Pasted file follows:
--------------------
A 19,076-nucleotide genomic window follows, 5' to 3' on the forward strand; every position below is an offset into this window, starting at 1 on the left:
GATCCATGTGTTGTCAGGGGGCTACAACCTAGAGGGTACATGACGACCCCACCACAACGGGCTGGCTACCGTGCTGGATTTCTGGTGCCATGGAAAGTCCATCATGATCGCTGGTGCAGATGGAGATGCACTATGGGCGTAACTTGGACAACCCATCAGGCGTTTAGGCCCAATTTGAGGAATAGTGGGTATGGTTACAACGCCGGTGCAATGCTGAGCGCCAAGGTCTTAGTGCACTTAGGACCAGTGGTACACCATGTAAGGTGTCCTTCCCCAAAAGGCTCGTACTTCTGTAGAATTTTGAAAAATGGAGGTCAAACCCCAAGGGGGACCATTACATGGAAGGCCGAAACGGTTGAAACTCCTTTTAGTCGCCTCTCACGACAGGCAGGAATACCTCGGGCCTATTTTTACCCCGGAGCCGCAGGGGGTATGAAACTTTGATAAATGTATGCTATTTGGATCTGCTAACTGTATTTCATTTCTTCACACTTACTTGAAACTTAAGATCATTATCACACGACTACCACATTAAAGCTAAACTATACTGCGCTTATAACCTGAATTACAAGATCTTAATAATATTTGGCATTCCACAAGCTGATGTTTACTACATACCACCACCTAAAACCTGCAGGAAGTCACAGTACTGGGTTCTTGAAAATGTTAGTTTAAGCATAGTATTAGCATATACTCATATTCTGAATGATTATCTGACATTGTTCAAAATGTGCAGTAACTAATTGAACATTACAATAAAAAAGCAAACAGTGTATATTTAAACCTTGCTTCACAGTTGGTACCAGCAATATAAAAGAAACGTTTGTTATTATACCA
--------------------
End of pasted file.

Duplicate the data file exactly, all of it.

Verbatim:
A 19,076-nucleotide genomic window follows, 5' to 3' on the forward strand; every position below is an offset into this window, starting at 1 on the left:
GATCCATGTGTTGTCAGGGGGCTACAACCTAGAGGGTACATGACGACCCCACCACAACGGGCTGGCTACCGTGCTGGATTTCTGGTGCCATGGAAAGTCCATCATGATCGCTGGTGCAGATGGAGATGCACTATGGGCGTAACTTGGACAACCCATCAGGCGTTTAGGCCCAATTTGAGGAATAGTGGGTATGGTTACAACGCCGGTGCAATGCTGAGCGCCAAGGTCTTAGTGCACTTAGGACCAGTGGTACACCATGTAAGGTGTCCTTCCCCAAAAGGCTCGTACTTCTGTAGAATTTTGAAAAATGGAGGTCAAACCCCAAGGGGGACCATTACATGGAAGGCCGAAACGGTTGAAACTCCTTTTAGTCGCCTCTCACGACAGGCAGGAATACCTCGGGCCTATTTTTACCCCGGAGCCGCAGGGGGTATGAAACTTTGATAAATGTATGCTATTTGGATCTGCTAACTGTATTTCATTTCTTCACACTTACTTGAAACTTAAGATCATTATCACACGACTACCACATTAAAGCTAAACTATACTGCGCTTATAACCTGAATTACAAGATCTTAATAATATTTGGCATTCCACAAGCTGATGTTTACTACATACCACCACCTAAAACCTGCAGGAAGTCACAGTACTGGGTTCTTGAAAATGTTAGTTTAAGCATAGTATTAGCATATACTCATATTCTGAATGATTATCTGACATTGTTCAAAATGTGCAGTAACTAATTGAACATTACAATAAAAAAGCAAACAGTGTATATTTAAACCTTGCTTCACAGTTGGTACCAGCAATATAAAAGAAACGTTTGTTATTATACCA